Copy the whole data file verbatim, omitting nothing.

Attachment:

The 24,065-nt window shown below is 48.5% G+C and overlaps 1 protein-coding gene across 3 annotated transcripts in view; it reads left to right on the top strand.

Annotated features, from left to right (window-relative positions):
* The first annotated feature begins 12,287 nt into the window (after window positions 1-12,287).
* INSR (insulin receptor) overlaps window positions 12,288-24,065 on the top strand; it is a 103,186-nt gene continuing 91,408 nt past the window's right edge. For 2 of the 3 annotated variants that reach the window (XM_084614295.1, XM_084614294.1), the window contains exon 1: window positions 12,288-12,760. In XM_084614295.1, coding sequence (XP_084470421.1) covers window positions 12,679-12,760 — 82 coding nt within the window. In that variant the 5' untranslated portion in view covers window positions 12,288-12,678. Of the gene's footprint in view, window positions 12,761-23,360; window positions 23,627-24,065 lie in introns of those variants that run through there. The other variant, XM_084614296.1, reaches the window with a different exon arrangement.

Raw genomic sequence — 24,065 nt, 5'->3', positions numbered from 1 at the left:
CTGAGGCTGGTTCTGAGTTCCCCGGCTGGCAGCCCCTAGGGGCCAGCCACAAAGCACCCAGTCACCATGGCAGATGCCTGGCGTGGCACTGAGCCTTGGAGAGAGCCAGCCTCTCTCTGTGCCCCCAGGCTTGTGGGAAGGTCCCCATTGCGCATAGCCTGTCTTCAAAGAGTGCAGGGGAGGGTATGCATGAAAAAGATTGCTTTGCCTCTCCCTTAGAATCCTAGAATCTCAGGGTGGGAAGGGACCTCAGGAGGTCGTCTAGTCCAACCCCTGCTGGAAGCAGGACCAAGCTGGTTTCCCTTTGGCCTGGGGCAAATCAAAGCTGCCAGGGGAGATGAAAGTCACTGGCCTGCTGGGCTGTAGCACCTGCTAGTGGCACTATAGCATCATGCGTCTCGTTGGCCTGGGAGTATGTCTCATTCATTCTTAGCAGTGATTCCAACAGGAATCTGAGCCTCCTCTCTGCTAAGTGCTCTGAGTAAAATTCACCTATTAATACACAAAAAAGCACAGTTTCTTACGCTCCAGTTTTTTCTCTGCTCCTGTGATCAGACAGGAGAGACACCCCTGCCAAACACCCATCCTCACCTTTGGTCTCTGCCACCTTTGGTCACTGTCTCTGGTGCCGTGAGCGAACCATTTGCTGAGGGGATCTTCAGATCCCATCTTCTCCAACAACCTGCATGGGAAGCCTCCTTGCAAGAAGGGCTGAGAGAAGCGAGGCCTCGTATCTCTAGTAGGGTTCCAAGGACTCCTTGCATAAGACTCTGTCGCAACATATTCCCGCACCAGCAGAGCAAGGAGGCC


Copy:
The 24,065-nt window shown below is 48.5% G+C and overlaps 1 protein-coding gene across 3 annotated transcripts in view; it reads left to right on the top strand.

Annotated features, from left to right (window-relative positions):
* The first annotated feature begins 12,287 nt into the window (after window positions 1-12,287).
* INSR (insulin receptor) overlaps window positions 12,288-24,065 on the top strand; it is a 103,186-nt gene continuing 91,408 nt past the window's right edge. For 2 of the 3 annotated variants that reach the window (XM_084614295.1, XM_084614294.1), the window contains exon 1: window positions 12,288-12,760. In XM_084614295.1, coding sequence (XP_084470421.1) covers window positions 12,679-12,760 — 82 coding nt within the window. In that variant the 5' untranslated portion in view covers window positions 12,288-12,678. Of the gene's footprint in view, window positions 12,761-23,360; window positions 23,627-24,065 lie in introns of those variants that run through there. The other variant, XM_084614296.1, reaches the window with a different exon arrangement.

Raw genomic sequence — 24,065 nt, 5'->3', positions numbered from 1 at the left:
CTGAGGCTGGTTCTGAGTTCCCCGGCTGGCAGCCCCTAGGGGCCAGCCACAAAGCACCCAGTCACCATGGCAGATGCCTGGCGTGGCACTGAGCCTTGGAGAGAGCCAGCCTCTCTCTGTGCCCCCAGGCTTGTGGGAAGGTCCCCATTGCGCATAGCCTGTCTTCAAAGAGTGCAGGGGAGGGTATGCATGAAAAAGATTGCTTTGCCTCTCCCTTAGAATCCTAGAATCTCAGGGTGGGAAGGGACCTCAGGAGGTCGTCTAGTCCAACCCCTGCTGGAAGCAGGACCAAGCTGGTTTCCCTTTGGCCTGGGGCAAATCAAAGCTGCCAGGGGAGATGAAAGTCACTGGCCTGCTGGGCTGTAGCACCTGCTAGTGGCACTATAGCATCATGCGTCTCGTTGGCCTGGGAGTATGTCTCATTCATTCTTAGCAGTGATTCCAACAGGAATCTGAGCCTCCTCTCTGCTAAGTGCTCTGAGTAAAATTCACCTATTAATACACAAAAAAGCACAGTTTCTTACGCTCCAGTTTTTTCTCTGCTCCTGTGATCAGACAGGAGAGACACCCCTGCCAAACACCCATCCTCACCTTTGGTCTCTGCCACCTTTGGTCACTGTCTCTGGTGCCGTGAGCGAACCATTTGCTGAGGGGATCTTCAGATCCCATCTTCTCCAACAACCTGCATGGGAAGCCTCCTTGCAAGAAGGGCTGAGAGAAGCGAGGCCTCGTATCTCTAGTAGGGTTCCAAGGACTCCTTGCATAAGACTCTGTCGCAACATATTCCCGCACCAGCAGAGCAAGGAGGCC